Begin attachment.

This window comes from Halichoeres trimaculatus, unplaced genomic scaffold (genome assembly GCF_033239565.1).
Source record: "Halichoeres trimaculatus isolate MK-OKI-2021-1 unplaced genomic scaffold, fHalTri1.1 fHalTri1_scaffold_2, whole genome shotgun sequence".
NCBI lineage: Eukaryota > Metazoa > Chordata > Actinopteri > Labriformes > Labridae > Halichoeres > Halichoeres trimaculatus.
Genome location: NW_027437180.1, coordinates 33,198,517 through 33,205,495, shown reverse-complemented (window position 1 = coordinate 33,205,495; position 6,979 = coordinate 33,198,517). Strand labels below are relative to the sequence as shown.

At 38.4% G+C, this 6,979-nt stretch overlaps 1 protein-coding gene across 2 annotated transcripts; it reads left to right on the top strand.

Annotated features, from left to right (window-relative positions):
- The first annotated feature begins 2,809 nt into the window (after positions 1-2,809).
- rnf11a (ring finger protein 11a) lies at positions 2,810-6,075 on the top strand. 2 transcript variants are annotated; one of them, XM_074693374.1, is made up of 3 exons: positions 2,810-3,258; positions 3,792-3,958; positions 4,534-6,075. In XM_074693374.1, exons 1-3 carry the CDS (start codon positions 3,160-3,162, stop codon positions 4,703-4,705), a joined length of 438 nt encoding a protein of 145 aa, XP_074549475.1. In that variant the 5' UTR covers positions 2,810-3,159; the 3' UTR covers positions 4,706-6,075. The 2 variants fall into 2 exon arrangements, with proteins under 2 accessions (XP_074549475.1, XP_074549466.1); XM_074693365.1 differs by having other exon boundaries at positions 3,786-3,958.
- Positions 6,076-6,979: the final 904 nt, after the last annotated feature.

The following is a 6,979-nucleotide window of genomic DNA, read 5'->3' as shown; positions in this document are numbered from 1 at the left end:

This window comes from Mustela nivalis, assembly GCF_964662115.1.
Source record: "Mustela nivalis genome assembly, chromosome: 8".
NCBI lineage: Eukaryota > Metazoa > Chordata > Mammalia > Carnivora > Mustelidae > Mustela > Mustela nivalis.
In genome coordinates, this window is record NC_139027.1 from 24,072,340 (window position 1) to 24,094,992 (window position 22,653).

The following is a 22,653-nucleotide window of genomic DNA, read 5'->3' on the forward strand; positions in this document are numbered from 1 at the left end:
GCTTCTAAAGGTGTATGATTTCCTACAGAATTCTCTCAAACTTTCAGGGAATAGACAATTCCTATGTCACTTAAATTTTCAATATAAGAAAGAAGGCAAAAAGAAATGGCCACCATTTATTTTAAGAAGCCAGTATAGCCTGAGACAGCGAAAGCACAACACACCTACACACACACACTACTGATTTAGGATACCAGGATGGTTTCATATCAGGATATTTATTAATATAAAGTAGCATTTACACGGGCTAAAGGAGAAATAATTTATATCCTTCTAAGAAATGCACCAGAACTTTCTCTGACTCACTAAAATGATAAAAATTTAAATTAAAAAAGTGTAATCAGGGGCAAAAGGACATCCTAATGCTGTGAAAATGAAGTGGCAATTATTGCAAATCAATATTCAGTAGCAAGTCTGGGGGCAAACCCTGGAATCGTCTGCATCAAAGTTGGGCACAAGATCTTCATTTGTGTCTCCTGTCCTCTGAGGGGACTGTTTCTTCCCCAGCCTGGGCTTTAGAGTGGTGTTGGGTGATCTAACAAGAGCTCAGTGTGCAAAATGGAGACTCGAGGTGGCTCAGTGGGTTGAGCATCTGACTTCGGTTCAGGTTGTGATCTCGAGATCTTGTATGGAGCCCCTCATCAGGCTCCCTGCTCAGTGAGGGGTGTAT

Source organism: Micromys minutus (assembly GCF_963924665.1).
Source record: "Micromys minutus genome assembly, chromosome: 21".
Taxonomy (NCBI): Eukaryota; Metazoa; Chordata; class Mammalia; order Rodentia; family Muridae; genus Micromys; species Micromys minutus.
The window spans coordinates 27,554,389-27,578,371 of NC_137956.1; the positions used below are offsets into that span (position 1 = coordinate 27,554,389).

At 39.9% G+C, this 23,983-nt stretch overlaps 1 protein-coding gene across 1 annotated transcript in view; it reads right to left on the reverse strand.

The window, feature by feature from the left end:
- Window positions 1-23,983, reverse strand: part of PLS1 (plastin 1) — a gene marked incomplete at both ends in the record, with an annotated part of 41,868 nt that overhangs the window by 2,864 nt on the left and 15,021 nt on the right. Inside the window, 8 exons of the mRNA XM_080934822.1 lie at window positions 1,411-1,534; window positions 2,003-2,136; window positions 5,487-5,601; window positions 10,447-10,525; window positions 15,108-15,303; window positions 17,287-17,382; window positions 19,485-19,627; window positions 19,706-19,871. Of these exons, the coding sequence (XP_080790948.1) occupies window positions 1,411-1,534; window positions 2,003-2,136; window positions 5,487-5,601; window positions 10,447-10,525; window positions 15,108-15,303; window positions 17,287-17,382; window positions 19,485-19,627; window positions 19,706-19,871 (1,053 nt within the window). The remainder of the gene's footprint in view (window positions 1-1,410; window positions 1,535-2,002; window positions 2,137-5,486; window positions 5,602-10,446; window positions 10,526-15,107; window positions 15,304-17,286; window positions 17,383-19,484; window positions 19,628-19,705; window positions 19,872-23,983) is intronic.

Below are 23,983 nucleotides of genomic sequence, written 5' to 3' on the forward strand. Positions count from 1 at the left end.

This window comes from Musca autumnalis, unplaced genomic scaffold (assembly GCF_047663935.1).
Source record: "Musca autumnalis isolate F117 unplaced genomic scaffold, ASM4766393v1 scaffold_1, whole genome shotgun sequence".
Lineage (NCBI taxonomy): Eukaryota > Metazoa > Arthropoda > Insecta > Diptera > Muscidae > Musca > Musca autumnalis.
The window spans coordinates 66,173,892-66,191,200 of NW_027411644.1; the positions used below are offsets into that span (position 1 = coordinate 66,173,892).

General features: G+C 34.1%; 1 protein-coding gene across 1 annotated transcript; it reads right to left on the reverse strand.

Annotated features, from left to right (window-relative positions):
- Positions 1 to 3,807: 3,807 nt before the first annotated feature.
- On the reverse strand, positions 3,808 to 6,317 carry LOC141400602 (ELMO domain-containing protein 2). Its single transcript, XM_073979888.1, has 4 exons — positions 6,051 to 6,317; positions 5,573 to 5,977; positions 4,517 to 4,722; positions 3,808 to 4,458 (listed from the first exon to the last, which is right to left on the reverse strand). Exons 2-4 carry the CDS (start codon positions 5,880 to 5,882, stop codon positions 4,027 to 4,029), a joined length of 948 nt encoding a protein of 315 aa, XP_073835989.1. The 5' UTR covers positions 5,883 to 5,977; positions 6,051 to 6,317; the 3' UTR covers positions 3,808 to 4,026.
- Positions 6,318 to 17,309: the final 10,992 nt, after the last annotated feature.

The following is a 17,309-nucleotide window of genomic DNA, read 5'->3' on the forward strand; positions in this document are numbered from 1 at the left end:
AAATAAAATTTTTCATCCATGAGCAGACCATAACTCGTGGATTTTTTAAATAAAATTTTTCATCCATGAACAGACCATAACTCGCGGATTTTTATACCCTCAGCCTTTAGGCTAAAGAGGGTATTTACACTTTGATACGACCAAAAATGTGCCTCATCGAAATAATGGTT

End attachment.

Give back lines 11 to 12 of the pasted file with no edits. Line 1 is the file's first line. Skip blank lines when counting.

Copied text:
This window comes from Mustela nivalis, assembly GCF_964662115.1.
Source record: "Mustela nivalis genome assembly, chromosome: 8".